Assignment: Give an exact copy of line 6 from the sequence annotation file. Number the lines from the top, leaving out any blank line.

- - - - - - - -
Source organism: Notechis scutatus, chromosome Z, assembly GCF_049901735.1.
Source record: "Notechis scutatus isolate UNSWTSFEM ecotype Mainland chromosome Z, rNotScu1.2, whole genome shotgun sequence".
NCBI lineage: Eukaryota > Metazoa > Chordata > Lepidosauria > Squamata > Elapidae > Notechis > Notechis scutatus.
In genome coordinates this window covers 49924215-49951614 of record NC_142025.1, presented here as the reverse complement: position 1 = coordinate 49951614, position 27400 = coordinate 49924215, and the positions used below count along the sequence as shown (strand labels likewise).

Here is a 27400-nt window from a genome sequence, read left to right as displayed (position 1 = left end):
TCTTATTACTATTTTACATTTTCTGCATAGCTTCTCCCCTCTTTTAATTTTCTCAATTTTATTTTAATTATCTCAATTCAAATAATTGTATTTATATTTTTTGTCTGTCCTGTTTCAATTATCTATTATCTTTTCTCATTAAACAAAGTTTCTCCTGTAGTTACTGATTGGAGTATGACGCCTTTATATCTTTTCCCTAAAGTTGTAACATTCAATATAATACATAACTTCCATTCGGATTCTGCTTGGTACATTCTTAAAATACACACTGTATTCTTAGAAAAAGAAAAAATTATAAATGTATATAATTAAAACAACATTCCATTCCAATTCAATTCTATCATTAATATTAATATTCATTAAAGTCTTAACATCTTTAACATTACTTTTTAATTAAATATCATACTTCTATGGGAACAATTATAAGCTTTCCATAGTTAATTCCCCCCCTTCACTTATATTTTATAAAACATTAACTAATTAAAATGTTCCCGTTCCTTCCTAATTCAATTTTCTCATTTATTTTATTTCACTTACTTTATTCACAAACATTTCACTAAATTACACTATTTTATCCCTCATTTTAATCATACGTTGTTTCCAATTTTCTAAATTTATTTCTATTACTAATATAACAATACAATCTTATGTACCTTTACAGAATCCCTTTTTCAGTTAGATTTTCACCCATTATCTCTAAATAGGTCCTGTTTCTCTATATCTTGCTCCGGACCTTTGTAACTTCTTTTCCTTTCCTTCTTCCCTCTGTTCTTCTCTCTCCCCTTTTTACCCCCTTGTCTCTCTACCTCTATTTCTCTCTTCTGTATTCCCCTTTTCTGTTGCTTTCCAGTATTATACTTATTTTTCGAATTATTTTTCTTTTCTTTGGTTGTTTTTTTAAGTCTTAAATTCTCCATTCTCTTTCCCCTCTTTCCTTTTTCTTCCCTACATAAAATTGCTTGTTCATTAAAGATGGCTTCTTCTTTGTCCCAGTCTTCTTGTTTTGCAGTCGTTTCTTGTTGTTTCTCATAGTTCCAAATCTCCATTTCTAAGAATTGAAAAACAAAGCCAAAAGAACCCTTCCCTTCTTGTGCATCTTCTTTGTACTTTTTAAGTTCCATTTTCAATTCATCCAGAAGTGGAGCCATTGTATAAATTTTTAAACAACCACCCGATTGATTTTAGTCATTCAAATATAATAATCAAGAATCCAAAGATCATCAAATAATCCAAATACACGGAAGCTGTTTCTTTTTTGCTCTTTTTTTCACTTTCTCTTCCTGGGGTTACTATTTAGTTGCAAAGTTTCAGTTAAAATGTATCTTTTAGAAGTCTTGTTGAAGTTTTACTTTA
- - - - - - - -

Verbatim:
TCTTATTACTATTTTACATTTTCTGCATAGCTTCTCCCCTCTTTTAATTTTCTCAATTTTATTTTAATTATCTCAATTCAAATAATTGTATTTATATTTTTTGTCTGTCCTGTTTCAATTATCTATTATCTTTTCTCATTAAACAAAGTTTCTCCTGTAGTTACTGATTGGAGTATGACGCCTTTATATCTTTTCCCTAAAGTTGTAACATTCAATATAATACATAACTTCCATTCGGATTCTGCTTGGTACATTCTTAAAATACACACTGTATTCTTAGAAAAAGAAAAAATTATAAATGTATATAATTAAAACAACATTCCATTCCAATTCAATTCTATCATTAATATTAATATTCATTAAAGTCTTAACATCTTTAACATTACTTTTTAATTAAATATCATACTTCTATGGGAACAATTATAAGCTTTCCATAGTTAATTCCCCCCCTTCACTTATATTTTATAAAACATTAACTAATTAAAATGTTCCCGTTCCTTCCTAATTCAATTTTCTCATTTATTTTATTTCACTTACTTTATTCACAAACATTTCACTAAATTACACTATTTTATCCCTCATTTTAATCATACGTTGTTTCCAATTTTCTAAATTTATTTCTATTACTAATATAACAATACAATCTTATGTACCTTTACAGAATCCCTTTTTCAGTTAGATTTTCACCCATTATCTCTAAATAGGTCCTGTTTCTCTATATCTTGCTCCGGACCTTTGTAACTTCTTTTCCTTTCCTTCTTCCCTCTGTTCTTCTCTCTCCCCTTTTTACCCCCTTGTCTCTCTACCTCTATTTCTCTCTTCTGTATTCCCCTTTTCTGTTGCTTTCCAGTATTATACTTATTTTTCGAATTATTTTTCTTTTCTTTGGTTGTTTTTTTAAGTCTTAAATTCTCCATTCTCTTTCCCCTCTTTCCTTTTTCTTCCCTACATAAAATTGCTTGTTCATTAAAGATGGCTTCTTCTTTGTCCCAGTCTTCTTGTTTTGCAGTCGTTTCTTGTTGTTTCTCATAGTTCCAAATCTCCATTTCTAAGAATTGAAAAACAAAGCCAAAAGAACCCTTCCCTTCTTGTGCATCTTCTTTGTACTTTTTAAGTTCCATTTTCAATTCATCCAGAAGTGGAGCCATTGTATAAATTTTTAAACAACCACCCGATTGATTTTAGTCATTCAAATATAATAATCAAGAATCCAAAGATCATCAAATAATCCAAATACACGGAAGCTGTTTCTTTTTTGCTCTTTTTTTCACTTTCTCTTCCTGGGGTTACTATTTAGTTGCAAAGTTTCAGTTAAAATGTATCTTTTAGAAGTCTTGTTGAAGTTTTACTTTA